I get it. I really do. For the last while, I have been dragging a lot of shit around with me. For various, not insignificant reasons, negative energy has accumulated around me like a bank of fog and enveloped me in its murky embrace. Breathing has been laboured, levity non-existent, writing impossible. Each passing day has felt like a weight added to the scales of defeat. Soporific, frustrated, uninspired – it’s been a real party.

This is a recognisable syndrome. Mostly we just call it life. We shrug our shoulders and offer pat commentary, the pabulum of social grease that stops us looking too closely, with phrases like ‘another day, another dollar’; ‘same shit, different day’; ‘here we go again’; ‘once more with feeling’; ‘same old, same old’; ‘no rest for the wicked’; ‘happy Monday’, and on and on with the dark humour of shared pain and barely expressed pointlessness (‘Groundhog Day’, after the time-loop movie, is often included in these clichés, but it’s not a good fit because the narrative of that much-loved comedy results in the protagonist’s repetitive ordeal  leading him to something akin to enlightenment, the fact of which has made some commentators regard it as a key existential text!).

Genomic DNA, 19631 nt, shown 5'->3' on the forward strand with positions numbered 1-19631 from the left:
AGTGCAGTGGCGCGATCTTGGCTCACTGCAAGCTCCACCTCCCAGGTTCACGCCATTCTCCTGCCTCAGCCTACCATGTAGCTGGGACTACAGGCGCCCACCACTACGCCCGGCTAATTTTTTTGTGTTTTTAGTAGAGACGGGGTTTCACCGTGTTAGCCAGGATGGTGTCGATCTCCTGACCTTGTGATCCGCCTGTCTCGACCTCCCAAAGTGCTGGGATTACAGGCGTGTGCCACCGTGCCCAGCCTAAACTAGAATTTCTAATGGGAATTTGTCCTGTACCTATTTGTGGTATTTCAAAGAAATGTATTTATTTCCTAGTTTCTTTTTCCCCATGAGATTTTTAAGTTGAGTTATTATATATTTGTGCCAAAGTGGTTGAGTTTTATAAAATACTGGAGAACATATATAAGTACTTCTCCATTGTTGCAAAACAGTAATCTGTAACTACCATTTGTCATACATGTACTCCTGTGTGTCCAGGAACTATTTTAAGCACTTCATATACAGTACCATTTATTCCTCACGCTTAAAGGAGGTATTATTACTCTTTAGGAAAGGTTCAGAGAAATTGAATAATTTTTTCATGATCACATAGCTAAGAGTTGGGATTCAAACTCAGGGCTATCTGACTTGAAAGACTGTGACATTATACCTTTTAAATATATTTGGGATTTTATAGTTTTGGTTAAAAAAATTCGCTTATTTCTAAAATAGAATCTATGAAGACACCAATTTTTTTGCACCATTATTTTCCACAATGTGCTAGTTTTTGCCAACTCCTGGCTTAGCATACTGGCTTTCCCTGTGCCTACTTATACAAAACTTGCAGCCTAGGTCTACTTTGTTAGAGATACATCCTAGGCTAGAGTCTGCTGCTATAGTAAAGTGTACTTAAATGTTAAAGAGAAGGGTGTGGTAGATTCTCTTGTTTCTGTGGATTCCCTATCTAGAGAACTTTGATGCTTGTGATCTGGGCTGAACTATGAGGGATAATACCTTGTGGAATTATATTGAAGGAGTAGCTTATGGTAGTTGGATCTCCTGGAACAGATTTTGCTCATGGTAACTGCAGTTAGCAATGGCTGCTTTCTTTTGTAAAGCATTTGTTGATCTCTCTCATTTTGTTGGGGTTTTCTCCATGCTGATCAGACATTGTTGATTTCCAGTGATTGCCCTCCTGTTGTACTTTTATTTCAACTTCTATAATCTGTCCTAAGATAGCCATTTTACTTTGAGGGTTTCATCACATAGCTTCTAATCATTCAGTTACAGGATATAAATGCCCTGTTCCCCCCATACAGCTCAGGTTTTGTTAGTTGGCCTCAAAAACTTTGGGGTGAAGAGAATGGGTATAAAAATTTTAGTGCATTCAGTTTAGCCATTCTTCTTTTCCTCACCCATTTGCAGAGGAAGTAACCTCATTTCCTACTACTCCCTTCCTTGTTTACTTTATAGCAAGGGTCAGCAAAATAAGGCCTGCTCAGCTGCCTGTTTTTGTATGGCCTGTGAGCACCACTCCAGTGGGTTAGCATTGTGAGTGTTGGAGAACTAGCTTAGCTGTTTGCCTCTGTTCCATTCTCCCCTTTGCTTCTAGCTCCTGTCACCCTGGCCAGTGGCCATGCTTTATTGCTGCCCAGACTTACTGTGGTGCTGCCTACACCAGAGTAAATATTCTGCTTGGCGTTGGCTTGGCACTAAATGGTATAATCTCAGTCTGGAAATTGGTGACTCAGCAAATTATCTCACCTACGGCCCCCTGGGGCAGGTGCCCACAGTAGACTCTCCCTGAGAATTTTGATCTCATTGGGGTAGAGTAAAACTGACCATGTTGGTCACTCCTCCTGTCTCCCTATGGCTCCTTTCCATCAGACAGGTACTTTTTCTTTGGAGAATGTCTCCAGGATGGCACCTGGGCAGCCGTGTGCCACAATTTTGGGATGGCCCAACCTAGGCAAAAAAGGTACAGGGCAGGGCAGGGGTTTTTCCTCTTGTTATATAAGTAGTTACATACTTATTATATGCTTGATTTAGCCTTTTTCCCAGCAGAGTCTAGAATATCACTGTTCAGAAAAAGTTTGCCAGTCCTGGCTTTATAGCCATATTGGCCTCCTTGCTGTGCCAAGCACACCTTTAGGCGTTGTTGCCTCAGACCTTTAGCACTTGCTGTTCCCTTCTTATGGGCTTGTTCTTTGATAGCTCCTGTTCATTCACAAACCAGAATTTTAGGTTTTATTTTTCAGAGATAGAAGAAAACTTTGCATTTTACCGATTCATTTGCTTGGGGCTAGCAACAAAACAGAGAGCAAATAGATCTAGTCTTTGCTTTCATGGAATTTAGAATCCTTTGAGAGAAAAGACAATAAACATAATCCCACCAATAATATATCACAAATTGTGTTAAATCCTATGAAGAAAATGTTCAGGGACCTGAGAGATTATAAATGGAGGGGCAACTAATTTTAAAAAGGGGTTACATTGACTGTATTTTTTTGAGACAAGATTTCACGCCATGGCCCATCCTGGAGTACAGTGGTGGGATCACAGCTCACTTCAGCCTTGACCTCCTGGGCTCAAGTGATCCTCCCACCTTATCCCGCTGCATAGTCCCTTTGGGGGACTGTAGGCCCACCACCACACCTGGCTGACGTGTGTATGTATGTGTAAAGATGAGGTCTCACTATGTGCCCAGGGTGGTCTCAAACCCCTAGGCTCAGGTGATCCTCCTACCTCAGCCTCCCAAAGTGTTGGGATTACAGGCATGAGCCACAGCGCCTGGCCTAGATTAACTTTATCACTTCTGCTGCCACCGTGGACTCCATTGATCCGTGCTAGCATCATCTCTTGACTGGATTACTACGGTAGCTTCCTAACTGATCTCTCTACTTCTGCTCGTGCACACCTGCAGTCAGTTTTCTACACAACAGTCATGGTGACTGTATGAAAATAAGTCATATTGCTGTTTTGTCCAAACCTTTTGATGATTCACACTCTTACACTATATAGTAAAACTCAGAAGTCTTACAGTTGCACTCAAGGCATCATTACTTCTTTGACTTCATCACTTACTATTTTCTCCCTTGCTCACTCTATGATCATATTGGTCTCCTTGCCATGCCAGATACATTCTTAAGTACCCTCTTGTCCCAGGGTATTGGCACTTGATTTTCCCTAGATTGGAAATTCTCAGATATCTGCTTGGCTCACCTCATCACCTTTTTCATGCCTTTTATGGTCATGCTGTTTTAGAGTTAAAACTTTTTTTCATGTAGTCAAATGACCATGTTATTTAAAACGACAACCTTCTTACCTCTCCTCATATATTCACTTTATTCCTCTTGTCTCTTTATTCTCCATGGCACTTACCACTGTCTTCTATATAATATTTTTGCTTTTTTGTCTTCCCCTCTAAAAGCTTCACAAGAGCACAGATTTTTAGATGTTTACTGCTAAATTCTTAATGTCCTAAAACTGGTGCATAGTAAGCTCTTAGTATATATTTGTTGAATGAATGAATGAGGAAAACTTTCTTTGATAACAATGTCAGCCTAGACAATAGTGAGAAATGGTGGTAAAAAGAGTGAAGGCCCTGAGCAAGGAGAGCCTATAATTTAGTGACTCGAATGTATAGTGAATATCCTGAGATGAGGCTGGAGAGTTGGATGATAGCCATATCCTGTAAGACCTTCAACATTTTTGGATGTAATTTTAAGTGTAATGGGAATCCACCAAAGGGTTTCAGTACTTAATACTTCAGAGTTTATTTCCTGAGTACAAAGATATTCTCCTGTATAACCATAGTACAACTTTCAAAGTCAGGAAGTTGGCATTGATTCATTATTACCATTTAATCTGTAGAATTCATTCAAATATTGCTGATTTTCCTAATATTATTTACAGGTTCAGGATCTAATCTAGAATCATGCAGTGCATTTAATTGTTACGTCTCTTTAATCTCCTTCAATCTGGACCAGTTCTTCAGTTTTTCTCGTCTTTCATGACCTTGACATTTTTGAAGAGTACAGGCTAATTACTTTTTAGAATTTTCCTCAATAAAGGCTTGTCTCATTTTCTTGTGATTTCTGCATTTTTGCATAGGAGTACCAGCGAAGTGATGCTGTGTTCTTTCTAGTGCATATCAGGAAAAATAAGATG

Of course, there is comfort in the belief that the pain is shared. We take some small solace from the fact that we have fetched up on this grey game show of existence with countless other contestants, aping each other’s reactions and platitudes, rolling with the cues and canned laughter. The game show is broadcast on an ancient TV with the sound turned down, the blizzard of static that obscures the monochrome pictures prompting anonymous watchers to wrestle with rabbit ear antennae and thump the side of the box in exasperation. But hey, at least we’re in it together!